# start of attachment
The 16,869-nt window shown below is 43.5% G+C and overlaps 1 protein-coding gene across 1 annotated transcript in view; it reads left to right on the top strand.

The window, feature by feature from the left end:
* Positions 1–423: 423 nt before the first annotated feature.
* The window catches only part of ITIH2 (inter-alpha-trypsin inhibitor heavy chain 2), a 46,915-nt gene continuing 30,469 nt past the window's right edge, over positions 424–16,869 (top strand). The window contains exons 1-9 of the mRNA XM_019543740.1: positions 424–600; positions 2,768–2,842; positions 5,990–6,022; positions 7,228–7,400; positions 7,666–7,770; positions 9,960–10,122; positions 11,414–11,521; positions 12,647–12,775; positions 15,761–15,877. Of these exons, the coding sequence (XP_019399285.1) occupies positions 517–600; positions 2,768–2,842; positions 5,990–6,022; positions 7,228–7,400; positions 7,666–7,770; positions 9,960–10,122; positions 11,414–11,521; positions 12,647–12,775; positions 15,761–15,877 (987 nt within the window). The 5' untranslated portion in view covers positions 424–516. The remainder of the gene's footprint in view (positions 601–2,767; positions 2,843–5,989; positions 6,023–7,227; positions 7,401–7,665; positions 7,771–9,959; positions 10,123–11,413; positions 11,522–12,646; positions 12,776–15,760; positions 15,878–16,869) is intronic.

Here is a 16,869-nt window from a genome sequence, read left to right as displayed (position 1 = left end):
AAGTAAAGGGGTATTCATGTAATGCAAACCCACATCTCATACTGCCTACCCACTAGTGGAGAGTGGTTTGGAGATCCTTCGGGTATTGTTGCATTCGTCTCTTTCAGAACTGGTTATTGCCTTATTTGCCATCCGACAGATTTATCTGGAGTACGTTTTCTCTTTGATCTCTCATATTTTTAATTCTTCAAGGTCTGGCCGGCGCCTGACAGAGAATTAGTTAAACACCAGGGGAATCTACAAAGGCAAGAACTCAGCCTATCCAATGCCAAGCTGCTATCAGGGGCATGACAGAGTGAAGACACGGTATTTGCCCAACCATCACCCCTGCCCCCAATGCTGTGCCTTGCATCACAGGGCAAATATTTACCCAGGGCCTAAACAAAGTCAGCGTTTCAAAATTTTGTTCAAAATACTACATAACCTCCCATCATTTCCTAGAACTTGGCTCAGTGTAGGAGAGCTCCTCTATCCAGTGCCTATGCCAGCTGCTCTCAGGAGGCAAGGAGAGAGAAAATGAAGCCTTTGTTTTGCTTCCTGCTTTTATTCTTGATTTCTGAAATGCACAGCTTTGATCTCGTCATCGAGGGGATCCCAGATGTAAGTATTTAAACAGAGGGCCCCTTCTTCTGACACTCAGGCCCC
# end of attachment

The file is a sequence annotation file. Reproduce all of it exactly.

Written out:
The 16,869-nt window shown below is 43.5% G+C and overlaps 1 protein-coding gene across 1 annotated transcript in view; it reads left to right on the top strand.

The window, feature by feature from the left end:
* Positions 1–423: 423 nt before the first annotated feature.
* The window catches only part of ITIH2 (inter-alpha-trypsin inhibitor heavy chain 2), a 46,915-nt gene continuing 30,469 nt past the window's right edge, over positions 424–16,869 (top strand). The window contains exons 1-9 of the mRNA XM_019543740.1: positions 424–600; positions 2,768–2,842; positions 5,990–6,022; positions 7,228–7,400; positions 7,666–7,770; positions 9,960–10,122; positions 11,414–11,521; positions 12,647–12,775; positions 15,761–15,877. Of these exons, the coding sequence (XP_019399285.1) occupies positions 517–600; positions 2,768–2,842; positions 5,990–6,022; positions 7,228–7,400; positions 7,666–7,770; positions 9,960–10,122; positions 11,414–11,521; positions 12,647–12,775; positions 15,761–15,877 (987 nt within the window). The 5' untranslated portion in view covers positions 424–516. The remainder of the gene's footprint in view (positions 601–2,767; positions 2,843–5,989; positions 6,023–7,227; positions 7,401–7,665; positions 7,771–9,959; positions 10,123–11,413; positions 11,522–12,646; positions 12,776–15,760; positions 15,878–16,869) is intronic.

Here is a 16,869-nt window from a genome sequence, read left to right as displayed (position 1 = left end):
AAGTAAAGGGGTATTCATGTAATGCAAACCCACATCTCATACTGCCTACCCACTAGTGGAGAGTGGTTTGGAGATCCTTCGGGTATTGTTGCATTCGTCTCTTTCAGAACTGGTTATTGCCTTATTTGCCATCCGACAGATTTATCTGGAGTACGTTTTCTCTTTGATCTCTCATATTTTTAATTCTTCAAGGTCTGGCCGGCGCCTGACAGAGAATTAGTTAAACACCAGGGGAATCTACAAAGGCAAGAACTCAGCCTATCCAATGCCAAGCTGCTATCAGGGGCATGACAGAGTGAAGACACGGTATTTGCCCAACCATCACCCCTGCCCCCAATGCTGTGCCTTGCATCACAGGGCAAATATTTACCCAGGGCCTAAACAAAGTCAGCGTTTCAAAATTTTGTTCAAAATACTACATAACCTCCCATCATTTCCTAGAACTTGGCTCAGTGTAGGAGAGCTCCTCTATCCAGTGCCTATGCCAGCTGCTCTCAGGAGGCAAGGAGAGAGAAAATGAAGCCTTTGTTTTGCTTCCTGCTTTTATTCTTGATTTCTGAAATGCACAGCTTTGATCTCGTCATCGAGGGGATCCCAGATGTAAGTATTTAAACAGAGGGCCCCTTCTTCTGACACTCAGGCCCC